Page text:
Will this affect the recruiting of athletes?

I’ve been asked about athletics this week, and it was something that we gave quite a bit of thought to. We have 38 Division I sports, and we care about the recruitment of those scholar-athletes; we want the very best scholar-athletes to come to Princeton and not go to our competitors. The vehicle we’ve been using for many years is the “likely letter” … I’ve had already this week a number of conversations with the athletic director’s office and with [athletic director] Gary Walters [’67], and I’m meeting with the coaches tomorrow [Sept. 21] because I think that it’s very important that I meet with them right away. The reason is that I want to make sure that they understand that this was a decision that was right for the University and that we want to do everything we can to support the coaches in their recruitment efforts. And while I know that this is a change, there may be some silver linings here and we will work very hard this year to find new ways of communications, should we need them. The advantage is that we have a whole year to plan for this, and we are going to work hard to use that year wisely. We want our coaches to be successful. Keeping early decision just for one area – this was a much bigger decision than that. I am well aware of the challenges that go with this decision for the coaches.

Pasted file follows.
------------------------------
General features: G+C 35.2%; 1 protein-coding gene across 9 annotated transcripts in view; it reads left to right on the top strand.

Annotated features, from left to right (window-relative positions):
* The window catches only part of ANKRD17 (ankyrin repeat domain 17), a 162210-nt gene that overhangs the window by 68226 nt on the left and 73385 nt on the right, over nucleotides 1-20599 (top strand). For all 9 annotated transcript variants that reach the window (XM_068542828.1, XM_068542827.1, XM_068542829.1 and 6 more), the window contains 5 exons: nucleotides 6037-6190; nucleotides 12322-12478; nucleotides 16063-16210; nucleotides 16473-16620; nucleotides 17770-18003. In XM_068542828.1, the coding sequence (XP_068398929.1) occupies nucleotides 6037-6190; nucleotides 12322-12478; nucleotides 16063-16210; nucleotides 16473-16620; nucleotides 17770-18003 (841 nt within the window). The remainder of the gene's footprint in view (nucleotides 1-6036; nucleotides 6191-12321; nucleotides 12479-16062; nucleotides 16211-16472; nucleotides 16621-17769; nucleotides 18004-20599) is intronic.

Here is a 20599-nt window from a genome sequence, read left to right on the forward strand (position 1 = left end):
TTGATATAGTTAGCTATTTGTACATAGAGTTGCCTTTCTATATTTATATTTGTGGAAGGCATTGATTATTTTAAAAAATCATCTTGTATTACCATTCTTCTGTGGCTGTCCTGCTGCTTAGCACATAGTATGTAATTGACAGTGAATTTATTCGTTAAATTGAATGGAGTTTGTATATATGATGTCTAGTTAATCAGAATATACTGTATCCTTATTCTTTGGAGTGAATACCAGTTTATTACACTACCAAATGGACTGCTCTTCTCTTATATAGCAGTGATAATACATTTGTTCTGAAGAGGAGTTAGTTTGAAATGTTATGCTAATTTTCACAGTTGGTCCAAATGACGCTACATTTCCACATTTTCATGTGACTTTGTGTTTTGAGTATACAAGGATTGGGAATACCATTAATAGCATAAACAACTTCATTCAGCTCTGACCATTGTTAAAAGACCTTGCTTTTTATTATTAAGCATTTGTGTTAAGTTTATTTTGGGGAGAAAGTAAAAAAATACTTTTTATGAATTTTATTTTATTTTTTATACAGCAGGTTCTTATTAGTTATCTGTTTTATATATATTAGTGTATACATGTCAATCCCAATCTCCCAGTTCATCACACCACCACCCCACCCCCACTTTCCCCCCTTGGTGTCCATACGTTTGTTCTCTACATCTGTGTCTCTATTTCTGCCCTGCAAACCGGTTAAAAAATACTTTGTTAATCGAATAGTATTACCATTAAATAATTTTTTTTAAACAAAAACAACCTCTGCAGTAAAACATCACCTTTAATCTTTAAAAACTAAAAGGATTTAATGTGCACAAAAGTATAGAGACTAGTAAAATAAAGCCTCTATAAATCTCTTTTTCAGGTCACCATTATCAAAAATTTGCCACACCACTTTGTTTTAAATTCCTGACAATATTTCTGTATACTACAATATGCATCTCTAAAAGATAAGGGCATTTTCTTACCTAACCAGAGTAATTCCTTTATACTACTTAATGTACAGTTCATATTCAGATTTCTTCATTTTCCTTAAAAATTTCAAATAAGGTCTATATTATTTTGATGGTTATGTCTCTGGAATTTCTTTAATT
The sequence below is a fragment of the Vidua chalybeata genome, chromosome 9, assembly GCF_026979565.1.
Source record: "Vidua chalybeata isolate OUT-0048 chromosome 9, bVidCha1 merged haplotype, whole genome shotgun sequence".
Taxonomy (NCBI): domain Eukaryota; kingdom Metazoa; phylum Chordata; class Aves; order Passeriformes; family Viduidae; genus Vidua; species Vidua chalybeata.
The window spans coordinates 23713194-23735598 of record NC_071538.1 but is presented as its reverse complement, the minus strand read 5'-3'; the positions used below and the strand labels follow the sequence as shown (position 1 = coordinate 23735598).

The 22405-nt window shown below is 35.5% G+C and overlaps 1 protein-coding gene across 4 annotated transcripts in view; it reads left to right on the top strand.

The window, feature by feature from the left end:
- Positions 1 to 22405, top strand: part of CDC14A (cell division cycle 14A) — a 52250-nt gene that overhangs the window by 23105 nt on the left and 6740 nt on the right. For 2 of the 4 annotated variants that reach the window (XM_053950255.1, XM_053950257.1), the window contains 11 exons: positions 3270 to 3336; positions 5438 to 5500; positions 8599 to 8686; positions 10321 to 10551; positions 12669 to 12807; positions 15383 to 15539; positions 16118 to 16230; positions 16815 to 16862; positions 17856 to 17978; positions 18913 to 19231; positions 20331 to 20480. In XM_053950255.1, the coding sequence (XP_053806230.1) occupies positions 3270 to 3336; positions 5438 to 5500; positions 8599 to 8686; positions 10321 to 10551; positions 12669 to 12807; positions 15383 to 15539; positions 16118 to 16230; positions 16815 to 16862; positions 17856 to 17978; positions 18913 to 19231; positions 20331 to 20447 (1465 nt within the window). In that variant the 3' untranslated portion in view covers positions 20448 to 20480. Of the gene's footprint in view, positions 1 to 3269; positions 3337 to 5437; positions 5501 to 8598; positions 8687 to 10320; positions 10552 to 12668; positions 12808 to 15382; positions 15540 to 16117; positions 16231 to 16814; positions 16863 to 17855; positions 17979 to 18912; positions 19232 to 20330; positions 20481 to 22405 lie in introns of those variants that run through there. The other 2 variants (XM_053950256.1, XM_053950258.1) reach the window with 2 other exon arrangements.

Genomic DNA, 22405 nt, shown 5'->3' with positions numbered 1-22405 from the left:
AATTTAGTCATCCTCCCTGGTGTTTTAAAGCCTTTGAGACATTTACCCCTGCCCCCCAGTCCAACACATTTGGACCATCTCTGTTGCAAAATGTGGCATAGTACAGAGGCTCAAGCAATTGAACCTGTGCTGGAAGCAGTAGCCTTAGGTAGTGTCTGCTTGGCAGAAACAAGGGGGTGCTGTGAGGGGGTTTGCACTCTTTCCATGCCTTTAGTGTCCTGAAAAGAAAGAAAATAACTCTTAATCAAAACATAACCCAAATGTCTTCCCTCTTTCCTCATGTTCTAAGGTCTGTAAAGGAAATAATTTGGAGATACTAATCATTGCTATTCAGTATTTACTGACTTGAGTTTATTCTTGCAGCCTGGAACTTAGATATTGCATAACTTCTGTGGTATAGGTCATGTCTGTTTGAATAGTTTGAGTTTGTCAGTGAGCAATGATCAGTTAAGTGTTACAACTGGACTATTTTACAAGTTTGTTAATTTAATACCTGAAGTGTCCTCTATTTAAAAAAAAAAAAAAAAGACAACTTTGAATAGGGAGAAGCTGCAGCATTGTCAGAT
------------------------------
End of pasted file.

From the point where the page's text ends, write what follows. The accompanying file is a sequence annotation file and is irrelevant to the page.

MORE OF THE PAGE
Since the likely letters can be sent out Oct. 1, before action would be taken on an early-decision applicant, will things be changing much?